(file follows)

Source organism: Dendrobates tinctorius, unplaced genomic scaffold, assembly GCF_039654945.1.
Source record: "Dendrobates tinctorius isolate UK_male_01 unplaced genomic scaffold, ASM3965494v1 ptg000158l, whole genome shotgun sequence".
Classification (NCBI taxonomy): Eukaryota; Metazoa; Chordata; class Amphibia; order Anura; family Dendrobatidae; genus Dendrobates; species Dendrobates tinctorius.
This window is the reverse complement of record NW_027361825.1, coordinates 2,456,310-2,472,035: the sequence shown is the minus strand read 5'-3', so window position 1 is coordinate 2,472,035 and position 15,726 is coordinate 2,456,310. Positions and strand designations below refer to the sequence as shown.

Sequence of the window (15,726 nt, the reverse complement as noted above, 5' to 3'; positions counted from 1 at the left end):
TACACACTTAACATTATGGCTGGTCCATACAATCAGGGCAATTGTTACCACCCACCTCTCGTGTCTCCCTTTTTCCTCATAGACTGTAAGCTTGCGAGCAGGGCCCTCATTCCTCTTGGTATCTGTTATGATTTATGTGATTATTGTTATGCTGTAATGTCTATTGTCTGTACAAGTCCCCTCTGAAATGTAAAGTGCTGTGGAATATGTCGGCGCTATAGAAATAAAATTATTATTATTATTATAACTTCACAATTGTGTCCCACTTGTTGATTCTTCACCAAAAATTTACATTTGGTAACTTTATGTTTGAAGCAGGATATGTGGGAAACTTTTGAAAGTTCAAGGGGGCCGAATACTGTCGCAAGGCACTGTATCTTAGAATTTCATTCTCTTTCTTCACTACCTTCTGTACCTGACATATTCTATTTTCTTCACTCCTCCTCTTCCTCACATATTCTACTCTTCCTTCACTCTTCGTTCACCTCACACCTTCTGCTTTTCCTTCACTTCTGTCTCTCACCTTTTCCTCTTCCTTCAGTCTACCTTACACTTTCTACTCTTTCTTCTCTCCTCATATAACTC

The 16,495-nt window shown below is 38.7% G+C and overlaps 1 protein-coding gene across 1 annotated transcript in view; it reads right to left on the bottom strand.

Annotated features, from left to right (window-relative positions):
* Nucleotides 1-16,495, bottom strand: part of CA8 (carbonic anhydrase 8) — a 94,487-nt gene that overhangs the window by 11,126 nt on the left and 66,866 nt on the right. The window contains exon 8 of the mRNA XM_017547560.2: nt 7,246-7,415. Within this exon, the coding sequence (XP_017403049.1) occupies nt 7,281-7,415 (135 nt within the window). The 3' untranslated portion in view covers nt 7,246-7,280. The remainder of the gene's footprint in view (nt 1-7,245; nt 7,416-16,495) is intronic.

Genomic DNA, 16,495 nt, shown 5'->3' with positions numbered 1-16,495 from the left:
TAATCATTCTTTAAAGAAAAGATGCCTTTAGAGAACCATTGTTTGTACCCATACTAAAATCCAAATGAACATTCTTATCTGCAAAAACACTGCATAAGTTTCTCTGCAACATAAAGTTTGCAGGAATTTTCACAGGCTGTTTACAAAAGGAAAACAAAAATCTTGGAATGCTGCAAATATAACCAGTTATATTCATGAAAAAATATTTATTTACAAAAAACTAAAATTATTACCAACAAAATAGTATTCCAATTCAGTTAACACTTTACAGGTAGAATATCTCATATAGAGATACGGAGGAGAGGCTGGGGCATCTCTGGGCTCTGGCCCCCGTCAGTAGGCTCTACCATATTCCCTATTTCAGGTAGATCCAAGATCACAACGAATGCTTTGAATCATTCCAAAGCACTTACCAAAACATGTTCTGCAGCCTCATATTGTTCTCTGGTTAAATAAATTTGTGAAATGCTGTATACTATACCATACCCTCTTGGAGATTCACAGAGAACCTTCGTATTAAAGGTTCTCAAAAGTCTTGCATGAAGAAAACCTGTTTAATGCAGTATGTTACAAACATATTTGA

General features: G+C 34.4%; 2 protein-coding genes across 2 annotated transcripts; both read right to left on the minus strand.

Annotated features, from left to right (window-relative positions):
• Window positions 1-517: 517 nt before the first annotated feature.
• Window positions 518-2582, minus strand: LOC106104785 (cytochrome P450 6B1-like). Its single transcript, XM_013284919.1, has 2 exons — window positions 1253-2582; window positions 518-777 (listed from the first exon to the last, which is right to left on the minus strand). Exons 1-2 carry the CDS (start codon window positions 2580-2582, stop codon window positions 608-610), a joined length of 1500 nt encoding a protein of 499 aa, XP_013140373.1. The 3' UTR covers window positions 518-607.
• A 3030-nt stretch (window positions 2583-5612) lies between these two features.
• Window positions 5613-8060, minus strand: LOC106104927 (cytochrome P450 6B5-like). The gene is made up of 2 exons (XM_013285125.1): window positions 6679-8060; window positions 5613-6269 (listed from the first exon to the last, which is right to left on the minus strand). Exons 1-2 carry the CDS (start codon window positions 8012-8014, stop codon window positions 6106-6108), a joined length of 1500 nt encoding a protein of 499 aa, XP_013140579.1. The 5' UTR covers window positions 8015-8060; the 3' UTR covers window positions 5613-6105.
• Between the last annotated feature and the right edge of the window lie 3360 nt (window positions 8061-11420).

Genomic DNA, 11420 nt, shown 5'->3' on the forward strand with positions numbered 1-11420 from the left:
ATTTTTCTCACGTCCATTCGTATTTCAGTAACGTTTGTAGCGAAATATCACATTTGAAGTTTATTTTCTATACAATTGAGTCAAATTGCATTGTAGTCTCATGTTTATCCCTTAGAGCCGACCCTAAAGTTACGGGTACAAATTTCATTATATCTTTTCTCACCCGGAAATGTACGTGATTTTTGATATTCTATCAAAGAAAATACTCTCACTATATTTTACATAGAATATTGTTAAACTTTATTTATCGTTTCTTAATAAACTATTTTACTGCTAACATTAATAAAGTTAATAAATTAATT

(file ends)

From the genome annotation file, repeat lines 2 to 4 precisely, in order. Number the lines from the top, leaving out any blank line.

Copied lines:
Source record: "Dendrobates tinctorius isolate UK_male_01 unplaced genomic scaffold, ASM3965494v1 ptg000158l, whole genome shotgun sequence".
Classification (NCBI taxonomy): Eukaryota; Metazoa; Chordata; class Amphibia; order Anura; family Dendrobatidae; genus Dendrobates; species Dendrobates tinctorius.
This window is the reverse complement of record NW_027361825.1, coordinates 2,456,310-2,472,035: the sequence shown is the minus strand read 5'-3', so window position 1 is coordinate 2,472,035 and position 15,726 is coordinate 2,456,310. Positions and strand designations below refer to the sequence as shown.